Officer Derek Chauvin was arrested Friday afternoon on charges of third degree murder and manslaughter in the death of George Floyd, who Chauvin killed on Monday.
Floyd, who was arrested on suspicion of check forgery, died after Chauvin held his knee to the man's neck for nearly eight minutes while Floyd begged for mercy, repeatedly saying "I can't breathe." The incident was captured on video.
Chauvin has since been fired, along with the three other officers on scene. The U.S. Department of Justice has announced it will initiate a civil rights investigation into the killing.
Floyd's death has rightly prompted a lot of anger. That anger, in turn, has manifested itself both in peaceful protests and in rioting. Videos show a Target being looted, an Autozone set on fire, and several local businesses robbed and set ablaze. Rory Purnell rushed to his barber shop on Thursday night to let would-be looters know that it was run by an African American. He was too late, with one of his windows already smashed in.
A Minneapolis police building was also torched, with Mayor Jacob Frey eventually ordering officers to stand down from that precinct. "The symbolism of a building cannot outweigh the importance of life," he said at a press conference.
As Reason's Christian Britschgi wrote yesterday, armed civilians wound up fending off rioters at one tobacco shop. "That these four amateurs were able to protect this one business raises the question of why the city's more numerous and better equipped professional police weren't able to protect other businesses in a similar fashion," he wrote. Instead, we've seen some cops firing rubber bullets from a rooftop and others defending the aforementioned burning precinct with tear gas and flash bang grenades.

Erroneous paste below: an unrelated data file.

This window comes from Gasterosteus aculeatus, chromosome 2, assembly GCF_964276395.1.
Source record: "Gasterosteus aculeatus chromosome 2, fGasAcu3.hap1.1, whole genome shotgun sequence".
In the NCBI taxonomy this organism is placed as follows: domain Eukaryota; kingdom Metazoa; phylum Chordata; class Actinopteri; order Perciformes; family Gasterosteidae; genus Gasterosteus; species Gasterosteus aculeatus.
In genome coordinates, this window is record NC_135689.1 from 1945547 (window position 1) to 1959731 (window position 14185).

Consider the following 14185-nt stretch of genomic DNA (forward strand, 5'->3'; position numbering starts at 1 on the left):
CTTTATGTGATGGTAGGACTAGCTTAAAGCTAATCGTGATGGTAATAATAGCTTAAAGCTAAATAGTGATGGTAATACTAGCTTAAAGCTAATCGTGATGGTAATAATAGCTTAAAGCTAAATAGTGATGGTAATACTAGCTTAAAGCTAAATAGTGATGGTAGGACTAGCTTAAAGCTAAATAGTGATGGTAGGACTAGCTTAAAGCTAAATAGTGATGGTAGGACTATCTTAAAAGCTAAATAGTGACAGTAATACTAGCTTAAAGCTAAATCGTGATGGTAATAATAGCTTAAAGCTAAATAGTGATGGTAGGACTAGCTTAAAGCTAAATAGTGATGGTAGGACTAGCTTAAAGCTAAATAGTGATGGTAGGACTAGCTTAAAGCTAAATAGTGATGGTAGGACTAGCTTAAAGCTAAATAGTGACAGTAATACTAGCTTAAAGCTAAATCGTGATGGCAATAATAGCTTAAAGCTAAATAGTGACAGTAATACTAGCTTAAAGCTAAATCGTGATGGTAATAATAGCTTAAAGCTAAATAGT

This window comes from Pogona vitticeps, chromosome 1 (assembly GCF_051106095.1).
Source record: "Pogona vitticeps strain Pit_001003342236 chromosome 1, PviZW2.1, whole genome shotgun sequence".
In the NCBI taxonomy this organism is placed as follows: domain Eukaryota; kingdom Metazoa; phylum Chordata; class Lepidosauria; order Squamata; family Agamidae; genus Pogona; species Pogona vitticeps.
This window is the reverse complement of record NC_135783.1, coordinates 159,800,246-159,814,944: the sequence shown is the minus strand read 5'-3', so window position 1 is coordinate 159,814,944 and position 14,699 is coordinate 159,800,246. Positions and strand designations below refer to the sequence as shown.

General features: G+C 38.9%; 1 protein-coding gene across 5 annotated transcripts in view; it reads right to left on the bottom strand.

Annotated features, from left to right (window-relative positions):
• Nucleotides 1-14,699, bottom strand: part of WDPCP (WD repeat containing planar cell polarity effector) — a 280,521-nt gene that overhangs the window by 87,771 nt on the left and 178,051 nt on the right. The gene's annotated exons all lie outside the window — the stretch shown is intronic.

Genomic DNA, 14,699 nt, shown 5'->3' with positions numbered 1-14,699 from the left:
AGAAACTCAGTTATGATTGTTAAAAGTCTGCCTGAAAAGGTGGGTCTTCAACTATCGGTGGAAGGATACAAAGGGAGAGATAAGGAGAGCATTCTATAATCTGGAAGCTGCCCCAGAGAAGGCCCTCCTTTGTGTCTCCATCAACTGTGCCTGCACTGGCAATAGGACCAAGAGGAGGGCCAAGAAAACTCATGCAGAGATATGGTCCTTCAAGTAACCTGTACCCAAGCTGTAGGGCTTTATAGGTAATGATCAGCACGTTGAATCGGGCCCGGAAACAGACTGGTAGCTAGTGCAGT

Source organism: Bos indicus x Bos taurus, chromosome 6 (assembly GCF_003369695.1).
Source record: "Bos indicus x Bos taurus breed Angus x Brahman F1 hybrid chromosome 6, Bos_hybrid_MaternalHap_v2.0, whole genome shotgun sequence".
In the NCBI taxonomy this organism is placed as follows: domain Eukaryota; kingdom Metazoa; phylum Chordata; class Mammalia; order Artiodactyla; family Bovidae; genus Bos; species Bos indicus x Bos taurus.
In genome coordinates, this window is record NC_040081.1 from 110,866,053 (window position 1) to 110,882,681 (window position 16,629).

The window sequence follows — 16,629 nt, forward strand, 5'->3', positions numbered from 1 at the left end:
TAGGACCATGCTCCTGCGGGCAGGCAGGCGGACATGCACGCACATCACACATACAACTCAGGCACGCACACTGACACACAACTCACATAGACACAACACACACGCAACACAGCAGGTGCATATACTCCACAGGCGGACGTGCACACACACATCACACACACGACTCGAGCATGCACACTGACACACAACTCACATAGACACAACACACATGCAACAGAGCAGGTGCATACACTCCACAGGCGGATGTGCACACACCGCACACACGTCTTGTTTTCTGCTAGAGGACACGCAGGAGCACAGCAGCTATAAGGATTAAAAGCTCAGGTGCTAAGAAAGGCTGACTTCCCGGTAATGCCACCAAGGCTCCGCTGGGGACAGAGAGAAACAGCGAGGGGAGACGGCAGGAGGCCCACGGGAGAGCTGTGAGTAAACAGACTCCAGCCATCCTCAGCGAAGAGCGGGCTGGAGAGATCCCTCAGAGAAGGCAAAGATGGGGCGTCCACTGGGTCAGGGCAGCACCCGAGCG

At a peaceful protest downtown, apparently devoid of any such looting, a video shows an officer spraying pepper spray into the crowd from a moving vehicle, where he or she surely faced no imminent danger. Other officers arrested three journalists for reporting on the protests.
President Donald Trump weighed in early Friday morning. "These THUGS are dishonoring the memory of George Floyd, and I won't let that happen," he said. "Any difficulty and we will assume control but, when the looting starts, the shooting starts," he added, in a tweet that has since been flagged by Twitter as violating rules on "glorifying violence."
The president later said that he was not calling for anyone to be shot but rather meant that violence begets violence. "Looting leads to shooting, and that's why a man was shot and killed in Minneapolis on Wednesday night," he tweeted, referring to Calvin L. Horton Jr., who was shot outside of a looted Minneapolis pawn shop by the store's owner, John Rieple. He is in jail awaiting possible murder charges.
The riots have been condemned by others across the political aisle. "We should and must protest peacefully," tweeted Rep. Ilhan Omar (D–Minn.), whose district includes all of Minneapolis. "But let us end the cycle of violence now."